John Coyle, chief executive
officer of Standard Bank Isle of Man Limited, offers
Business News readers a look back over the last year
YOU could have been forgiven 12 months ago, for hoping that the worst of the world’s economic and financial woes were behind us, and that 2011 would usher in a gradual return to more stable global trading conditions.
Alas, if anything, conditions have oscillated between ‘bad’ and ‘worse’ for much of the year, leaving me at least to conclude that, for the time being, volatility and uncertainty are now staple features within ‘the new normal’ business environment.
Despite the generally robust performance of the Isle of Man economy this year, unfortunately we are not immune to global trends and consequently 2011 saw a downgrading of our sovereign credit rating by S&P to AA+ from AAA. The reality is however that this revised rating represents probably only a dent to national pride rather than having any specific financial implications, given the island’s thankful avoidance of public sector borrowing.
The UK of course has a much larger reliance on public sector borrowing and has made no secret of its own budget challenges. No surprise to some therefore, that it came back for a second bite of the cherry known as the Common Purse Agreement in July this year, this time looking to relieve the Isle of Man Government of a further £75 million of annual VAT revenue. Up to that point, it felt like we could adjust our fiscal position without any distinctly noticeable effect on public services, but I suspect this latest revision will make that a much more difficult challenge.
Not only have we attracted the attention of the UK this year on tax matters, but our friends in Europe have also been running the slide rule over our tax strategy – in particular the ‘zero-ten’ regime. It was particularly good news in September that following changes to the Attribution Regime for Individuals, our taxation arrangements are now felt to pass muster among the EU Code of Conduct Group, leaving our economy free to fight another day. It was also somewhat ironic to hear President Sarkozy of France, a country which has little enthusiasm for low tax jurisdictions, confirm to the recent G20 conference that the Isle of Man is in the vanguard of tax transparency – indeed one of only eight countries to be awarded the highest rating for co-operation on information exchange – and, no, the UK was not amongst the others!
A good example of the Island’s enlightened approach to tax transparency has been the introduction of Exchange of Information with the countries of the EU, in respect to interest earned on individuals’ bank accounts. This required considerable effort on the part of the island’s banks in order to amend their IT systems and carry out a large scale client communication programme, but in the round, this seems to have passed off very smoothly and successfully.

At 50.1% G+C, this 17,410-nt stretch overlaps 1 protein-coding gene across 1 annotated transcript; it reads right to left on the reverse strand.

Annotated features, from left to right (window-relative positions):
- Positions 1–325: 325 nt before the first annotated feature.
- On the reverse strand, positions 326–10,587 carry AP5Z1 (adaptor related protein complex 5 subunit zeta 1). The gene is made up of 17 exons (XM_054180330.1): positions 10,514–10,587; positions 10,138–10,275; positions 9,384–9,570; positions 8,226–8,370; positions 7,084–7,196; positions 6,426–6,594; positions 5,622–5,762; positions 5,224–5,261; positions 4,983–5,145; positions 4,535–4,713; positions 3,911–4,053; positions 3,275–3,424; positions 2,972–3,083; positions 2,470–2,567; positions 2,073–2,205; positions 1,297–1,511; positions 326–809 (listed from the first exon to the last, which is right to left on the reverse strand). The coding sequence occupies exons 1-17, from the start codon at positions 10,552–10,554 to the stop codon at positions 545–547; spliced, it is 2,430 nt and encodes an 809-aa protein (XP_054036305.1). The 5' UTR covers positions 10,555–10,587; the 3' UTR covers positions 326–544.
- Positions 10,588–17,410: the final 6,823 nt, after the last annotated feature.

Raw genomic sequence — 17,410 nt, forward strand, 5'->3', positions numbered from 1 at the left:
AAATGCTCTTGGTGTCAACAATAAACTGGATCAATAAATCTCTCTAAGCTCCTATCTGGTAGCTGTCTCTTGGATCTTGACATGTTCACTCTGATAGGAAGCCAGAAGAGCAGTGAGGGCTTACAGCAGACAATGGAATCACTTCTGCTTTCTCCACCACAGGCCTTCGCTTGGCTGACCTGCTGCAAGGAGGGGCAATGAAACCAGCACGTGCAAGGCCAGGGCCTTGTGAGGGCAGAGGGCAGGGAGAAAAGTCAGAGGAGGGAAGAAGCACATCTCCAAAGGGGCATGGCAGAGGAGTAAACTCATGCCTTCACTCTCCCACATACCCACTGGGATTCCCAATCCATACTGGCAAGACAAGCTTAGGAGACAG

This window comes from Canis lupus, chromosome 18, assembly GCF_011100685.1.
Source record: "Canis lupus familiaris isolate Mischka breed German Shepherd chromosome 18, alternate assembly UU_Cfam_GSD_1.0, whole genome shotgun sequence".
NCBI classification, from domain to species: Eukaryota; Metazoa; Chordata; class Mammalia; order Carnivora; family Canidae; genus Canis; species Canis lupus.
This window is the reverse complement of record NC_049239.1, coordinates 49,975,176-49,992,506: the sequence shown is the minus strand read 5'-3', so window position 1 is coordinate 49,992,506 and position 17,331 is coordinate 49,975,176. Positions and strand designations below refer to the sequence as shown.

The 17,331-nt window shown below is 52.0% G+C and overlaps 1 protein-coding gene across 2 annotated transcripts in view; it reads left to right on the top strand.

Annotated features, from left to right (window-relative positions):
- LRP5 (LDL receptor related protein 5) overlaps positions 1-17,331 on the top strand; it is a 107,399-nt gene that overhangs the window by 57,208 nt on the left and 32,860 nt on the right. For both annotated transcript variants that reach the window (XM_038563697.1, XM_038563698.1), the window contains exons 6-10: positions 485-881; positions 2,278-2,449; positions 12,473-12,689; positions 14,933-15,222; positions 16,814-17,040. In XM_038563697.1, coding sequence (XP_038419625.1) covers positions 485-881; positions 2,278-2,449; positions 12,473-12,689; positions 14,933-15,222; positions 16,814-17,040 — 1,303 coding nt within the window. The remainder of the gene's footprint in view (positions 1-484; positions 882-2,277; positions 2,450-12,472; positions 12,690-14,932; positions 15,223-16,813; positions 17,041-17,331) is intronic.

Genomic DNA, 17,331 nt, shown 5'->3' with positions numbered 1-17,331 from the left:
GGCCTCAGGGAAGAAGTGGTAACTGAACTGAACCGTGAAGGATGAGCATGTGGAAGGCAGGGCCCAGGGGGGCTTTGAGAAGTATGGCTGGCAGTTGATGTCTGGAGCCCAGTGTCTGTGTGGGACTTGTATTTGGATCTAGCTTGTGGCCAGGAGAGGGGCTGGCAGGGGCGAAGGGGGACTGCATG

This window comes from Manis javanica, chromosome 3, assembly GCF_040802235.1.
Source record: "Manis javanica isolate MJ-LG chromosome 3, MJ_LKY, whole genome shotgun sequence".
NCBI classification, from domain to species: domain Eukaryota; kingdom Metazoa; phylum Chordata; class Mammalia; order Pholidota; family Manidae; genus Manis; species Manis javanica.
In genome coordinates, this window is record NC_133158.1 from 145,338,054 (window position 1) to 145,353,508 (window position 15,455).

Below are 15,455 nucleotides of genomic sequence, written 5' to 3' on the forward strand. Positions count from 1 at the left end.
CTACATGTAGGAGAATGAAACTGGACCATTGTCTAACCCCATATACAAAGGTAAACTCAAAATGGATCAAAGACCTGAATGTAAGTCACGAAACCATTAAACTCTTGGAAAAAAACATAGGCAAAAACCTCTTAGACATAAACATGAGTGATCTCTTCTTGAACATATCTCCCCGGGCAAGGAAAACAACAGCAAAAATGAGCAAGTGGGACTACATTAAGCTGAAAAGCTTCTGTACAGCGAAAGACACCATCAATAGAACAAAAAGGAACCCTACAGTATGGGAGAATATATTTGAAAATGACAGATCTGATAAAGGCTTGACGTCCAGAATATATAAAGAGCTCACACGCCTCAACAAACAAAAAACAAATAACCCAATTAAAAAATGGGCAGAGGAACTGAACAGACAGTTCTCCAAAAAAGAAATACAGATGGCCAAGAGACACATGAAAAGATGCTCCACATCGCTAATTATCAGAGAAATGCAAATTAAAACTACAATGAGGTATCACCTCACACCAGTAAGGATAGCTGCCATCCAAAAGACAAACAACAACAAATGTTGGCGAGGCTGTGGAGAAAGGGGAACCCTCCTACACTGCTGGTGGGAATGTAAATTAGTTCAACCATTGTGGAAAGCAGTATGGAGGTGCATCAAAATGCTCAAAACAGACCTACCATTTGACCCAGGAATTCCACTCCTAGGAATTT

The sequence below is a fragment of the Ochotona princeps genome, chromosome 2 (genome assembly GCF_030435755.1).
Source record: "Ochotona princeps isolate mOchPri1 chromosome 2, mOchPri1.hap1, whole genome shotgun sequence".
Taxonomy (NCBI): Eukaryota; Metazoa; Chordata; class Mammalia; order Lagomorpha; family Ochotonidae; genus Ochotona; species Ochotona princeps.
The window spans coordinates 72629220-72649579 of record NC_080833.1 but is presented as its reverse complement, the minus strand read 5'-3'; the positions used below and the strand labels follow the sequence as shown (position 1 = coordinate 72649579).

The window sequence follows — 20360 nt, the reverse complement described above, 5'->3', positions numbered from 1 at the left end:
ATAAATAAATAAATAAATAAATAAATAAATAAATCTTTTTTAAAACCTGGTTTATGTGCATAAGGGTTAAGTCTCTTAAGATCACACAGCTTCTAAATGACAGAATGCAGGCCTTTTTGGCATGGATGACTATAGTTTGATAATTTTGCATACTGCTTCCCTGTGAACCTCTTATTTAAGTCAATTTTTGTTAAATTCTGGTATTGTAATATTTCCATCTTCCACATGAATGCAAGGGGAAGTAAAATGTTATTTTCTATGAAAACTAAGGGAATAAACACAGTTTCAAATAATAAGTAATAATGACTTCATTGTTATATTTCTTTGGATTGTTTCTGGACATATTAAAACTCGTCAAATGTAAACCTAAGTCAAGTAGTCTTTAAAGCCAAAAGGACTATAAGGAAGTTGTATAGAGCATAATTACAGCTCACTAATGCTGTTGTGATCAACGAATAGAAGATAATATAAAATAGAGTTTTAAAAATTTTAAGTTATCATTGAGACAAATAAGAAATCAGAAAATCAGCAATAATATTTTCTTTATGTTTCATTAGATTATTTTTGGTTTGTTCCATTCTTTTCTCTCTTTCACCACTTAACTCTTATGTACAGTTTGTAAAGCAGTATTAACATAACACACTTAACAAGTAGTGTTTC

The key event on the political scene this year of course, has been the formation of the new Government under Chief Minister Allan Bell. Interestingly, despite the scale of the challenges facing the nation, relatively few individuals felt they could do a better job than the incumbent politicians and therefore as a result there were only seven new faces in the Keys. Certainly Mr Bell’s idea of a Government of National Unity is laudable and exactly what is needed in this time of economic uncertainty.
As has been the case in the past, it is in times of adversity that the island always pulls together for the sake of the common good.
Mr Bell has also been a consistent advocate for the need for Government to focus on generating new revenues and not just constrain spending.
To this end, we have seen a number of initiatives launched to assist this objective during the year. For those of us connected to the finance industry, the most significant has been the formation of the new Isle of Man Finance Partnership, combining the skills of public and private sectors alike under the leadership of Mike Hennessy, CEO of the Chamber of Commerce.
It hasn’t been all doom and gloom by any stretch this year – we can and should all be proud of the Manx Missile Mark Cavendish, who became the world champion road race cyclist in September this year, and the Commonwealth Youth Games were a great success.
By all accounts I was the only person in the island who wasn’t quick enough to snap up tickets online for Elton John’s first ever concert here in June – good job I could still hear it from the garden! The world also gained an insight into Manx cuisine in November, with Channel 4’s Come Dine With Me featuring a colourful collection of chefs and their culinary concoctions.
So if that was 2011, then what might 2012 have in store? Well, it doesn’t look like there will be any fundamental improvement in the economic outlook in the near term, with a number of commentators forecasting either a double dip recession, the demise of the euro, or both. For our part, I think the Island’s response needs to be one of doing what we do best – collaboration across public and private sectors for mutual benefit, remaining fleet of foot when considering new opportunities and continuing our efforts to develop our own international personality, particularly aiming to forge new trade links as a fiscally responsible jurisdiction – and, oh yes – can someone please book Elton to come back for another gig in the park?